9. 9.  Domain Controllers provide security authentication for member servers, and workstations. Exchange uses DC’s for access accounting for all clients by way of LDAP/Kerberos authentication. Domain Controllers provide Global Catalog services which store Meta-Data about all configured users within that Domain. This Global Catalog is often called Active Directory, as it not only maintains Users Login information, but also other Meta-Data about the user. Exchange utilizes the Global Catalog data to store Mail-Related objects for all accounts whom have been “Mail-Enabled”. The use of GC’s in an Exchange Environment is critical. If the Exchange Server is unable to communicate with a Domain Controller, the MPS will fail.Domain Controllers
  10. 10.  Client applications (including Outlook) utilize MAPI or Messaging Application Programming Interface to interface with Exchange Servers. Any application can utilize the MAPI subsystem to become mail-enabled or mail-aware. A prime example is Internet Explorer. The MAPI/RPC combo is used heavily by Outlook to process items such as Calendar Events, Tasks, Meeting Reminders, and Rich-Type Mail object rendering. Due to its nature as a interface for other applications, MAPI is started as a separate service to other Outlook functions. MAPI has been around since 1987, and has been used as the primary subsystem for all Microsoft Messaging Clients since CC’ mail. Outlook clients can receive errors about “communicating to the exchange server” because of a MAPI service problem. (Even though the Exchange Server is fine.) CDO.DLL is a integral Client Library that the MAPI Service requires. If the version of the clients MAPI is older than the version on the Exchange server, the clients state is severely degraded. (Clients CDO.DLL should be the same version or higher than the Exchange CDO.DLL version.)MAPI
  11. 11. Server Information Discovery
  12. 12. 1. Client contacts LDAP server (Directory Service) for Service Connection Point (SCP) objects via LDAP.2. LDAP server returns SCP objects, which reference an Autodiscover server URI or another LDAP server. If the SCP returns another LDAP server, then repeat step with the new LDAP server until URI are returned for Autodiscover server.3. Client parses the URI and adds the appropriate Autodiscover server URI’s to the list of possible Autodiscover server URI’s.4. Client executes a DNS search for SRV records that match the returned Autodiscover server URI.5. If the DNS server responds with any SRV records, then the corresponding Autodiscover server URI records are added to the list of possible Autodiscover server URI’s on the client.6. Client uses the Autodiscover server URI to contact the Autodiscover server via HTTP to query server information.Server Information Discovery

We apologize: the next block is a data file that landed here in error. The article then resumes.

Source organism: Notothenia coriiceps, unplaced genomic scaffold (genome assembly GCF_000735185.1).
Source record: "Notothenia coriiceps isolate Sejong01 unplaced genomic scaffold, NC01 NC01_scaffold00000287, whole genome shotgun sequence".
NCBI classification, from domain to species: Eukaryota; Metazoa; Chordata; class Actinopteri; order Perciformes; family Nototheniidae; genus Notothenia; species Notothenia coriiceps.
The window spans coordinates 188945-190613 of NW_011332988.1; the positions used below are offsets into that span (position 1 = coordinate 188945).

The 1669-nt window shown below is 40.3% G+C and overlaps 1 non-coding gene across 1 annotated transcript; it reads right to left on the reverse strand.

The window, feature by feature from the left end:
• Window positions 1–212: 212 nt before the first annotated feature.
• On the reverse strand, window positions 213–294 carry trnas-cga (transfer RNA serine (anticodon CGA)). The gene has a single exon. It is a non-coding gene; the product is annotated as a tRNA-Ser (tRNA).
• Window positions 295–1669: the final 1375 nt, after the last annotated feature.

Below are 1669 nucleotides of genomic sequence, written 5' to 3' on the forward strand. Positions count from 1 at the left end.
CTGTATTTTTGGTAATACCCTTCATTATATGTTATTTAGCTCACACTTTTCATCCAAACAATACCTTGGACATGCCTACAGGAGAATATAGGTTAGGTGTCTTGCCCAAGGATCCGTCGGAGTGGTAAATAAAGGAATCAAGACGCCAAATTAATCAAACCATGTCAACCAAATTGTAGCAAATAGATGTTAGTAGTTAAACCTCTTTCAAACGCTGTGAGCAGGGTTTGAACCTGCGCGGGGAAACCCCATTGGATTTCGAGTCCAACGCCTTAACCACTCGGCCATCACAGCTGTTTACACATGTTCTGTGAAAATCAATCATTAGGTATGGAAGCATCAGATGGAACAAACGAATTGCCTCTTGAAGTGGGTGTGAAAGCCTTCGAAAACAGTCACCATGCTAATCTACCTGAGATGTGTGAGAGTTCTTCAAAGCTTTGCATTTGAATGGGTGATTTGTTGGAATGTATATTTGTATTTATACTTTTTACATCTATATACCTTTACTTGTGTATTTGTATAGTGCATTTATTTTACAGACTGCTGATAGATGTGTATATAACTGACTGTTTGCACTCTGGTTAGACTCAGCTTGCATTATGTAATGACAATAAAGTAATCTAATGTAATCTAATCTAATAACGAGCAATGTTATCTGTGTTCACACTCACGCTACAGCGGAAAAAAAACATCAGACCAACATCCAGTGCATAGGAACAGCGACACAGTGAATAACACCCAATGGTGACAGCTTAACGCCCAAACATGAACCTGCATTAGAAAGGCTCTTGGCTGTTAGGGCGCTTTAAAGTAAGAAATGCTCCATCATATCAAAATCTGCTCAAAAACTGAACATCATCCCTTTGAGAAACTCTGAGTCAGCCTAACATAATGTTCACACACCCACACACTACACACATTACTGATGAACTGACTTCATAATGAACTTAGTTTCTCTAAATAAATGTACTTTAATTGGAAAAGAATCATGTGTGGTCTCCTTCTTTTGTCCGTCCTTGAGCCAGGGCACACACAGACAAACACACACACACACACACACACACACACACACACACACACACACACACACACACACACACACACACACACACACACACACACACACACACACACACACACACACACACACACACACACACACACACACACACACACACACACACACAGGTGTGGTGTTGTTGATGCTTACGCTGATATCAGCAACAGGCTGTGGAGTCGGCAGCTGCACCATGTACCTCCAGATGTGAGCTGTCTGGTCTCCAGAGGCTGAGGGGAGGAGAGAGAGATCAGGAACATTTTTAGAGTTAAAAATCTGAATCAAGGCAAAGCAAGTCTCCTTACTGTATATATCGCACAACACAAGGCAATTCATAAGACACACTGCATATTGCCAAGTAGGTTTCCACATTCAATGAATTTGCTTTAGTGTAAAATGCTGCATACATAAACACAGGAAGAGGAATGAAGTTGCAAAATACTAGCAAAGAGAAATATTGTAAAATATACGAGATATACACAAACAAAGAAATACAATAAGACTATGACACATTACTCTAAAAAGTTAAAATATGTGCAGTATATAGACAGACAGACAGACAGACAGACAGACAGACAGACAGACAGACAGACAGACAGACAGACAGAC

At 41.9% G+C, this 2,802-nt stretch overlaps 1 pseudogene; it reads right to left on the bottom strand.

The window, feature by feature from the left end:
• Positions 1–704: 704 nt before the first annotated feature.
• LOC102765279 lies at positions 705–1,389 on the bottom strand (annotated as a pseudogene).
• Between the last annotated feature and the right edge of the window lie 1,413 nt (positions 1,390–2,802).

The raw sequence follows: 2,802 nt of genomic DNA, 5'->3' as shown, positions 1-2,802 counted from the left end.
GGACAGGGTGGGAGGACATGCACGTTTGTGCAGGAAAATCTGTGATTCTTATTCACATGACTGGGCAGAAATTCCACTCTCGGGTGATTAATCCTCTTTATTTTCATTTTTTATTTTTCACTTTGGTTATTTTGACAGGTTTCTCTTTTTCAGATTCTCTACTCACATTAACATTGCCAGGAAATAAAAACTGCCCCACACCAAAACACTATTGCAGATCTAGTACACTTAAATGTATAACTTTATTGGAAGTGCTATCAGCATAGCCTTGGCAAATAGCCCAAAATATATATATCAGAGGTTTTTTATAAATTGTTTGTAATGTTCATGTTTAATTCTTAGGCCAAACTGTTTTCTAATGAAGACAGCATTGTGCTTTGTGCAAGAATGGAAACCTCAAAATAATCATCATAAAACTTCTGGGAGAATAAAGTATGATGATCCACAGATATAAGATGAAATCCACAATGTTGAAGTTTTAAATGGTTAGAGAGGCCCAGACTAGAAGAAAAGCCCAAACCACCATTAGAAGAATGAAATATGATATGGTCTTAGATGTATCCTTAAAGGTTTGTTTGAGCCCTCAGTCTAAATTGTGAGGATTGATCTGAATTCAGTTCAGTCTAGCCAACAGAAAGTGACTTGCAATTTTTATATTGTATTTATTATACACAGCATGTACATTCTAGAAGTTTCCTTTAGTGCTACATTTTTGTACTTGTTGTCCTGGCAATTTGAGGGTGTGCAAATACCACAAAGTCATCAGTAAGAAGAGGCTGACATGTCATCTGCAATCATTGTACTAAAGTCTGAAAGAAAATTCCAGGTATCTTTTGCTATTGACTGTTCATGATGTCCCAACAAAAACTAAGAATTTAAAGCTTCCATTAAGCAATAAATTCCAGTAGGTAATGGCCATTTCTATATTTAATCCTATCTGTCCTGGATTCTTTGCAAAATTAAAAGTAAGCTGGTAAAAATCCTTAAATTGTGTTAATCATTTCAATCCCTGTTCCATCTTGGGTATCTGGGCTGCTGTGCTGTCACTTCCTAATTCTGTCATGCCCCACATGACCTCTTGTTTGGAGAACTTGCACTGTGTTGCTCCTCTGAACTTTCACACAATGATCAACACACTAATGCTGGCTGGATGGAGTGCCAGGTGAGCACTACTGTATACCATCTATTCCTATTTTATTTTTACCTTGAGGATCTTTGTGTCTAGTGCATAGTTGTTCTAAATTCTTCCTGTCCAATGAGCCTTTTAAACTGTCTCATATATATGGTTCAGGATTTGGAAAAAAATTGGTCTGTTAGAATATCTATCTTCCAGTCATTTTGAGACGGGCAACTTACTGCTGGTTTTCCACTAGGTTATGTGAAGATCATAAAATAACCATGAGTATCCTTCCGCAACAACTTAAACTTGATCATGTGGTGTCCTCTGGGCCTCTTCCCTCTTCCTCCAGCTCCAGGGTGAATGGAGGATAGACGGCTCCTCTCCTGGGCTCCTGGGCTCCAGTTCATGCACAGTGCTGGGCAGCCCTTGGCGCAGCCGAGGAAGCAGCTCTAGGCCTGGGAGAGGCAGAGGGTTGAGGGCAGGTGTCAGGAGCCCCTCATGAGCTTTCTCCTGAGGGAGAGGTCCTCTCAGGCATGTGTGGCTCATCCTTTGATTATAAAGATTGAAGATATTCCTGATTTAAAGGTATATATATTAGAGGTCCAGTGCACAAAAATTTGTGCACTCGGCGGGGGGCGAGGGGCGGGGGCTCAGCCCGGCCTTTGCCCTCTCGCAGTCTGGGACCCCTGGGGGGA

13. 13. Logon to a Mailbox
  14. 14.  1. Client uses the discovery process from the previous use case to identify the appropriate server. 2. The client connects to the Exchange server via RPC and issues a EcDoConnectEx (or EcDoConnect) request, along with the client’s version information. 3. The Exchange server accepts the connection request and responds with the server version and other connection information. 4. The client issues a RopLogon Remote Operation (ROP) request to attempt to log on to the mailbox DN. 5. Upon successful logon, the Exchange server returns a list of special Folder IDs depending on the logon action requested by the client.Logon to a Mailbox
  15. 15.  Exchange Server Protocols System Overview http://msdn.microsoft.com/en- us/library/cc463895(v=EXCHG.80).aspx MAPI – Wikipedia http://en.wikipedia.org/wiki/MAPI RPC – Wikipedia http://en.wikipedia.org/wiki/Remote_procedu re_call KB171440 – CDO Libraries http://support.microsoft.com/kb/171440References